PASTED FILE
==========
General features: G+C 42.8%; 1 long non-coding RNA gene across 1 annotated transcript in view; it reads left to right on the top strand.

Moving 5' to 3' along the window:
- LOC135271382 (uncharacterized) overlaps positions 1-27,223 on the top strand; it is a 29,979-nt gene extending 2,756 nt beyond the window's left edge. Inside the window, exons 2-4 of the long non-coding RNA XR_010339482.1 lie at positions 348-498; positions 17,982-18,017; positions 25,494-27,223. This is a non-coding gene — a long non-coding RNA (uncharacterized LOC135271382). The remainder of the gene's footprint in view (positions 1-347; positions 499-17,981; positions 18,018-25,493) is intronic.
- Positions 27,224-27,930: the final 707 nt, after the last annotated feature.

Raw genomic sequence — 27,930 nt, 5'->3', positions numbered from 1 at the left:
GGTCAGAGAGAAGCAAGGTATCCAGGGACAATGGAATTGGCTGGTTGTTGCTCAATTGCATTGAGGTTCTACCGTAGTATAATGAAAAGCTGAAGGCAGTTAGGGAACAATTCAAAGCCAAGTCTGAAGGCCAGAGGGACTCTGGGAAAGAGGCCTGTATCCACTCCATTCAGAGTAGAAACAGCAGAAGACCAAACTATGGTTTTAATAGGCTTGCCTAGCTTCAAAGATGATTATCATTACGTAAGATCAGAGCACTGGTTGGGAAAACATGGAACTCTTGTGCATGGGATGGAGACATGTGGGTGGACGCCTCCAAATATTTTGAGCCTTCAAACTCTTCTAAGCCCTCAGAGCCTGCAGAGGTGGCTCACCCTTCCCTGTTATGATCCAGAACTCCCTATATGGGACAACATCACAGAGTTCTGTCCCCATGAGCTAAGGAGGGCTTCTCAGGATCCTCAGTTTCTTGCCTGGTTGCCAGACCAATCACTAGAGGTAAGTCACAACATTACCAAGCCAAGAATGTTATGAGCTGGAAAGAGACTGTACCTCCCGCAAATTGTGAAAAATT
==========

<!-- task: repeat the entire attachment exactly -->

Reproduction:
General features: G+C 42.8%; 1 long non-coding RNA gene across 1 annotated transcript in view; it reads left to right on the top strand.

Moving 5' to 3' along the window:
- LOC135271382 (uncharacterized) overlaps positions 1-27,223 on the top strand; it is a 29,979-nt gene extending 2,756 nt beyond the window's left edge. Inside the window, exons 2-4 of the long non-coding RNA XR_010339482.1 lie at positions 348-498; positions 17,982-18,017; positions 25,494-27,223. This is a non-coding gene — a long non-coding RNA (uncharacterized LOC135271382). The remainder of the gene's footprint in view (positions 1-347; positions 499-17,981; positions 18,018-25,493) is intronic.
- Positions 27,224-27,930: the final 707 nt, after the last annotated feature.

Raw genomic sequence — 27,930 nt, 5'->3', positions numbered from 1 at the left:
GGTCAGAGAGAAGCAAGGTATCCAGGGACAATGGAATTGGCTGGTTGTTGCTCAATTGCATTGAGGTTCTACCGTAGTATAATGAAAAGCTGAAGGCAGTTAGGGAACAATTCAAAGCCAAGTCTGAAGGCCAGAGGGACTCTGGGAAAGAGGCCTGTATCCACTCCATTCAGAGTAGAAACAGCAGAAGACCAAACTATGGTTTTAATAGGCTTGCCTAGCTTCAAAGATGATTATCATTACGTAAGATCAGAGCACTGGTTGGGAAAACATGGAACTCTTGTGCATGGGATGGAGACATGTGGGTGGACGCCTCCAAATATTTTGAGCCTTCAAACTCTTCTAAGCCCTCAGAGCCTGCAGAGGTGGCTCACCCTTCCCTGTTATGATCCAGAACTCCCTATATGGGACAACATCACAGAGTTCTGTCCCCATGAGCTAAGGAGGGCTTCTCAGGATCCTCAGTTTCTTGCCTGGTTGCCAGACCAATCACTAGAGGTAAGTCACAACATTACCAAGCCAAGAATGTTATGAGCTGGAAAGAGACTGTACCTCCCGCAAATTGTGAAAAATT